The second reason was the fact that our pattern had shifted to owning cars fewer years than when we were first married. Everyone knows the logic that a new car loses significant value during the first year of ownership. If you are only going to own a car three years before trading, you are really getting killed on depreciation. In that case, if we knew we would want a different car in three years, didn’t it make sense to lease instead? Well in OUR minds, of COURSE it did.
Leasing is not categorically bad
Let me be clear: leasing is not a terrible financial decision for everyone. But I am definitely of the opinion that leasing is only best in a few situations. As mentioned, people who use their vehicle primarily for business can definitely benefit from leasing a car versus buying one. In addition, people sometimes choose to lease in order to avoid expensive repair bills later in the vehicle’s life. Chances are, if you only have a brand-new leased vehicle for three years, you won’t encounter any mechanical issues. Lastly, if you are a person who desires a new vehicle every few years, leasing might be a good bet, since you would likely have a monthly payment either way.
The best way to approach car leasing is from a goal and budget perspective. If your goal is to run the lease through your business, then you want to look at the budget for your business to determine the target payment amount. If what you want is to minimize repair bills and the cost of driving a car over the course of a year, then find a lease amount that fits your budget. If you know you are going to flip cars every few years anyway, then pick a monthly lease that fits.
BUT . . . Be sure you are factoring the entire cost of the vehicle. Shopping for a car to lease based solely on the affordability of the payments is a mistake. Often a hefty down-payment is required to get a lower payment, and beware that luxury cars require premium gas and specialized maintenance. At the end of your lease term, you might also be on the hook for repairs that exceed what is contractually determined to be “normal wear and tear.” The more expensive the car, the higher those repair costs will be.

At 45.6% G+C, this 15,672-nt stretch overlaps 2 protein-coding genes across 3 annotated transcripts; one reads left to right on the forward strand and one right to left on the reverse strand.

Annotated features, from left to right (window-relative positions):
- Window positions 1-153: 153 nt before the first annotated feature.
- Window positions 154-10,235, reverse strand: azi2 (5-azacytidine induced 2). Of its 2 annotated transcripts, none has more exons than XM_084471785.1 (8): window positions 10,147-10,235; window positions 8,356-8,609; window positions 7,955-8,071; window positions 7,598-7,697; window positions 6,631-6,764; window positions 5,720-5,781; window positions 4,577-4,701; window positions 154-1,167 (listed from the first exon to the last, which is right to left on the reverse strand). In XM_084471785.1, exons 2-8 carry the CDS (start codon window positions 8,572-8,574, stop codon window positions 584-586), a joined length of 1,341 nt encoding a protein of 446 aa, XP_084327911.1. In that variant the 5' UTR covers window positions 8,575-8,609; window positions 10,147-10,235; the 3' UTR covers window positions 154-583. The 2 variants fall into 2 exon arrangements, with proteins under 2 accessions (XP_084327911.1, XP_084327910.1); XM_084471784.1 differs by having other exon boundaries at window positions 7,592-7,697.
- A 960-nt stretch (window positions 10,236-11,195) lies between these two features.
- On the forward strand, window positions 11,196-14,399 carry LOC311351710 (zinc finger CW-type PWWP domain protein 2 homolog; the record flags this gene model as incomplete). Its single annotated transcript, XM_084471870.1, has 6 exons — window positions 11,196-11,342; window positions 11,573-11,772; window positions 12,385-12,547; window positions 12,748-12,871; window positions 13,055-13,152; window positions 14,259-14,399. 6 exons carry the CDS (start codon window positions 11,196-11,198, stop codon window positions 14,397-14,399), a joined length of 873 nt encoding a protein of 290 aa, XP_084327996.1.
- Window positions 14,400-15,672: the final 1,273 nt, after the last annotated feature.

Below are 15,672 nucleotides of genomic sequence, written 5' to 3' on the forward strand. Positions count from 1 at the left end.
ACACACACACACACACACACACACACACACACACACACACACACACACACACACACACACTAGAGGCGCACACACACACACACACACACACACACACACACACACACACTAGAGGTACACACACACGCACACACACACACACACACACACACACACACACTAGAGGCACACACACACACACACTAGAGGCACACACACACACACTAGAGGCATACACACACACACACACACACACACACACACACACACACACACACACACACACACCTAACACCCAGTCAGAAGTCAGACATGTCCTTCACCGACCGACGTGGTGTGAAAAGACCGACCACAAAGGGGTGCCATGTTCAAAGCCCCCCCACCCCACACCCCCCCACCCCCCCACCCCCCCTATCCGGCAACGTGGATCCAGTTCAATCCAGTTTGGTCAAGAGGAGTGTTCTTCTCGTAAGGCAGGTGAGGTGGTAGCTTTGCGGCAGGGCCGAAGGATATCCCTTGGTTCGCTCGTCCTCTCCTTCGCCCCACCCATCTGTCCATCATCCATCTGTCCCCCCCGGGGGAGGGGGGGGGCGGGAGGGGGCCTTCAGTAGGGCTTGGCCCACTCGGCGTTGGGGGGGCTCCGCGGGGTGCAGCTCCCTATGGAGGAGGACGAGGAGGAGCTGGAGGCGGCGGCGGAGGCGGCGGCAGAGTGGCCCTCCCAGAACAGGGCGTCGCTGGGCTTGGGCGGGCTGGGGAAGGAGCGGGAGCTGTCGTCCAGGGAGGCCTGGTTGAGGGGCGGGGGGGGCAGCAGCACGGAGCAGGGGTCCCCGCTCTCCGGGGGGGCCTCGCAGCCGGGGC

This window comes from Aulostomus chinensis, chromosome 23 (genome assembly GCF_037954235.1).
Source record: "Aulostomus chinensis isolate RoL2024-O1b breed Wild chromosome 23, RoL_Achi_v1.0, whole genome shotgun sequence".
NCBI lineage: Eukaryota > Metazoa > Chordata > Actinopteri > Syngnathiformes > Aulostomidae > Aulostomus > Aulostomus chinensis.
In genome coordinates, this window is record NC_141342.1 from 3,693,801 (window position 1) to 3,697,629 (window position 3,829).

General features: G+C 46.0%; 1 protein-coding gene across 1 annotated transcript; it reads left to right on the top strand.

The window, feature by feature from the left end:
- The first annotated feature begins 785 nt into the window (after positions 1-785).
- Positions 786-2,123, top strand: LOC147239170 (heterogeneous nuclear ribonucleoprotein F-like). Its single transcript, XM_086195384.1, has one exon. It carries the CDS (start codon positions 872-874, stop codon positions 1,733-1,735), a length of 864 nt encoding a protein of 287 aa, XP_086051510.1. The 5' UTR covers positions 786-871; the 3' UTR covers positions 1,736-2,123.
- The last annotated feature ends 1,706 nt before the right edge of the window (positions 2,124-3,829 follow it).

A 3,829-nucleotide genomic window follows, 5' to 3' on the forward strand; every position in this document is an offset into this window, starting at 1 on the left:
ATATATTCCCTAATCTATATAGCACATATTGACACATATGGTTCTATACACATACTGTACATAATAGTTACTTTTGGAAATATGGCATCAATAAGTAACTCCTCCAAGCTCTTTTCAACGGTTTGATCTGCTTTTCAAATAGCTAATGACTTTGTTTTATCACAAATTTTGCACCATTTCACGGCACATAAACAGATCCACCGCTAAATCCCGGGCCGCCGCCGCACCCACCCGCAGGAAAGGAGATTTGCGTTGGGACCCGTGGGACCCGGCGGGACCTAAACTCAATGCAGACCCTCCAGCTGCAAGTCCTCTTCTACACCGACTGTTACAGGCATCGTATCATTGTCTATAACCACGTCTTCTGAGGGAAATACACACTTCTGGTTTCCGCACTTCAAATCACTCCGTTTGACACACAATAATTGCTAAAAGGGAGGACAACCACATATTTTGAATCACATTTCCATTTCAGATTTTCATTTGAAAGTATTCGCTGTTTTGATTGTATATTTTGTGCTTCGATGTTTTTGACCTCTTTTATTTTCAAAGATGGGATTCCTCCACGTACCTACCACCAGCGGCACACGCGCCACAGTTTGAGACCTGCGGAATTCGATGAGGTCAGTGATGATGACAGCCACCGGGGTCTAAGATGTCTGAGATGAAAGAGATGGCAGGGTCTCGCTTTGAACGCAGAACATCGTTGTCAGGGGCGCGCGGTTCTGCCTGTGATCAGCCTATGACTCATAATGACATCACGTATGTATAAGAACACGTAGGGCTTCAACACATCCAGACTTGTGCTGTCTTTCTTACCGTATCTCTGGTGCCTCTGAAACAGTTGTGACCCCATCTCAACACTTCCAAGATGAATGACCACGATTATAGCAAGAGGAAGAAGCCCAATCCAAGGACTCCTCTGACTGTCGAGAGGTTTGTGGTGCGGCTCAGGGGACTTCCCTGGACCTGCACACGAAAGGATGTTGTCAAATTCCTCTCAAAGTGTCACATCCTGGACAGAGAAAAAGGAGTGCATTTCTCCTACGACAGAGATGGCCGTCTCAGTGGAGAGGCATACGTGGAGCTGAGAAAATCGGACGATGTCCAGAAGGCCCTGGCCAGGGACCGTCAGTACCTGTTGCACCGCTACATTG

Just because you COULD afford it, doesn’t mean you SHOULD afford it
For us, leasing made sense only from the standpoint of the likely three-year-only relationship we’d have with the car. Beyond that, it was a dumb decision. Why? Because if the argument was to only “rent” a car for three years, we could have chosen a hell of a lot cheaper car to do so. Instead, we let the siren song of the Joneses influence our decision. In reality, we could afford the lease payments just fine. In fact, if we had opted to BUY the car (at a higher monthly payment), we could have afforded THAT payment, too.
But just because we COULD have afforded it, doesn’t mean we SHOULD have afforded it.
That is a lesson that is well worth noting: just because you CAN afford something, doesn’t mean you SHOULD buy it. It was clearly so much more car than we needed, and the entire time we owned it, I was conflicted. I mean, I would see the car in the parking lot and think what a freaking cool car!! But in the next breath, I would be worried that so-and-so would see me driving that car and judge me. Geesh. It was three years of that, I’m embarrassed to say.
The bottom line lesson for us was that leasing is not the right choice. For me to be happy and true to myself, I need a modest car that we can afford to buy with little or no financing that doesn’t stand out in the crowd (sorry, honey!). My preference is to keep a car enough years to bring the average cost of owning it down to a more reasonable rate.
The bottom line for YOU is to do your homework. Don’t be sucked in by the seemingly lower lease payment: there are more costs to a lease than the payments alone. And don’t purchase or lease a vehicle that is out of your range just to keep up with those dumb Joneses. They won’t care, and you’ll regret it.
What are your experiences with buying versus leasing a car? And what lessons have you learned as you battle those infernal Joneses? Share below! Or if you want to start a discussion with some like-minded friends, join the free SimpleMoney Community on Facebook to share your thoughts!